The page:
"Finally, Brigadier General Jacob D. Cox, 23rd Federal Corps, in his book The Battle of Franklin, reported, "A distant cannon shot now and then told us that Wagner's Division of the Fourth Corps, the rear guard, was checking the enemy's advance on the other side of the [Winstead and Breezy] hill."

      "Clearly, the fighting on both the eastern and western sides of the Columbia Pike, south of Breezy Hill and Winstead Hill, played a significant role in buying further time for the Federal troops to complete their fortifications near the Carter House, and thus played a significant role in the battle."

      Filling In the Scorecard

      The interim director of county schools, Rebecca Schwab, who is also the wife of Franklin mayor Jerry Sharber, is one of those who is pressing hard to get the new school constructed on her timetable despite all opposition and the interests of history. Some board members, however, have opposed the majority that seems determined to slap buildings and concrete over the Harrison House field.

      Sources tell CWi that at least two board members, George Badon ( georgeb@... ) and Jean Keith (jeank@...) , have struggled mightily to persuade their colleagues on the board to build elsewhere and spare the Harrison House field and view.

      The other board members are:
      Horace Spoon ( horaces@... )
      Joe Johnson ( joej@... )
      Ralph Ringstaff ( ralphr@... )
      Charlene Kimmel ( charlenek@... )
      Gary B. Anderson ( garya@... )
      Leslie Pippin ( lesliep@... )
      Sina Miller ( sinam@... )
      Phil Luckett ( phill@... )
      Michael Cherry ( mikec@... )
      Debra Marler ( debbym1@... )

      According to the agenda of the last public school board meeting, ( http://www.wcs.edu/FYIAgnd/agmay2101.htm ) the only vote taken on the Harrison field matter was to approve the general management plan (GMP) for the grading for "New South Elementary School." No mention was made of authorization for actual construction to start at that point.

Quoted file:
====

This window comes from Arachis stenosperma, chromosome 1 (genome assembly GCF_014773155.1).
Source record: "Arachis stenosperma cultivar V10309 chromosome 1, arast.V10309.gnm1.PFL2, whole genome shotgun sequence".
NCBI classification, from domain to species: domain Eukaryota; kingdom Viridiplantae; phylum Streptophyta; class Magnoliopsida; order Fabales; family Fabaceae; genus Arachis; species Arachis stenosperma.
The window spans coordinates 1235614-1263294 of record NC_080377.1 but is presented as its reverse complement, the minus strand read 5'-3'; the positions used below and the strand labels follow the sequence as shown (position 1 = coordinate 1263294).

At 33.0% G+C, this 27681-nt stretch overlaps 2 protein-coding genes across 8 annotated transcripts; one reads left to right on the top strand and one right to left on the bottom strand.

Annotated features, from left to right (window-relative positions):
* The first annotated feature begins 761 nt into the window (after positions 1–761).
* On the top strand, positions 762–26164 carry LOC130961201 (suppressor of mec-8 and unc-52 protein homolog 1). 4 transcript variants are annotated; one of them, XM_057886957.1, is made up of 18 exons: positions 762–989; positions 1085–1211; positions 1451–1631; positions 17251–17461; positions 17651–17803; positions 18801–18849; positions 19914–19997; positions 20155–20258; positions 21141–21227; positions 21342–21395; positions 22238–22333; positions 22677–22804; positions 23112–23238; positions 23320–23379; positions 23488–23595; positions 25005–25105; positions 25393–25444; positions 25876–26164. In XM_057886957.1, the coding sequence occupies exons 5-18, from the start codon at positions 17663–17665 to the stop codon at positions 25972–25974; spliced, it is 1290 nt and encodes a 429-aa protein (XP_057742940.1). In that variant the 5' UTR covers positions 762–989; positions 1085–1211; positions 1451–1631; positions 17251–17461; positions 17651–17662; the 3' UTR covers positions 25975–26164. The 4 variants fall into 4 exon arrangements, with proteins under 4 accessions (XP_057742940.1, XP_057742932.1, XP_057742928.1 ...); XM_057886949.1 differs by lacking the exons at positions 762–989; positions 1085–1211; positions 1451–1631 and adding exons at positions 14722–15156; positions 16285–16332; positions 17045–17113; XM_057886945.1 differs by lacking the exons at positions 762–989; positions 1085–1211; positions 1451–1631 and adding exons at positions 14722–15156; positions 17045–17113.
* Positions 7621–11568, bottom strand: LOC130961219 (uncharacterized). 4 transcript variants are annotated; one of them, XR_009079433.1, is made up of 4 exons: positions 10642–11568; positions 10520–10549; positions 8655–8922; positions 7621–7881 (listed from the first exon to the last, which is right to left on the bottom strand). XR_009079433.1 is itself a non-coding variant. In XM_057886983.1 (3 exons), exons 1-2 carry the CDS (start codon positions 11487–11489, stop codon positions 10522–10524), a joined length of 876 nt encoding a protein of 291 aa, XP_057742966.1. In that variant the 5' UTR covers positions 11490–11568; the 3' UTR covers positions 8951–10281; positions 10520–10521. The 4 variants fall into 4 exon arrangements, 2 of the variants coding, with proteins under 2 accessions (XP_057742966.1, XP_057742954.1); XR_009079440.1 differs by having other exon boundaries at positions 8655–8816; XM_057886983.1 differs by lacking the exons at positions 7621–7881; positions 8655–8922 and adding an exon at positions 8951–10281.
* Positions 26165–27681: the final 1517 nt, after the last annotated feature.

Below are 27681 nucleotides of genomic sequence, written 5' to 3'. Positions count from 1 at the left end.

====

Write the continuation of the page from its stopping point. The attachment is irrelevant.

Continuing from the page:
According to their website, the following policies apply at board meetings:

      The School Board meets the third Monday of every month beginning at 6:30 p.m. at the Administrative Complex. The Board may, through public notice, meet in special called session or reschedule a regular meeting place or date. An agenda will be posted as soon as possible prior to the meeting.

      A 15-minute time period will be set aside for public comment at each regularly scheduled meeting of the Williamson County Board of Education. Those interested in participating should sign up to speak prior to the meeting. A sign-up sheet will be placed on the podium in the auditorium from 6 p.m. until preparations for the meeting begin. Requests to speak will be honored in the order in which they appear on the sign-up sheet.

      Comments should be limited to three minutes per person or group. In addition, if there is more than one person speaking to the same subject, they should designate a spokesperson for the group. The Board will take any comments under advisement.

      ========================================================
      Harrison House Field Reprieved
      As Board Votes More Time

      When bulldozers started digging up dirt across Columbia Pike from the Harrison House (left) where Gen. John Bell Hood prepared for the Battle of Franklin, preservationists feared the fight to save the land was lost.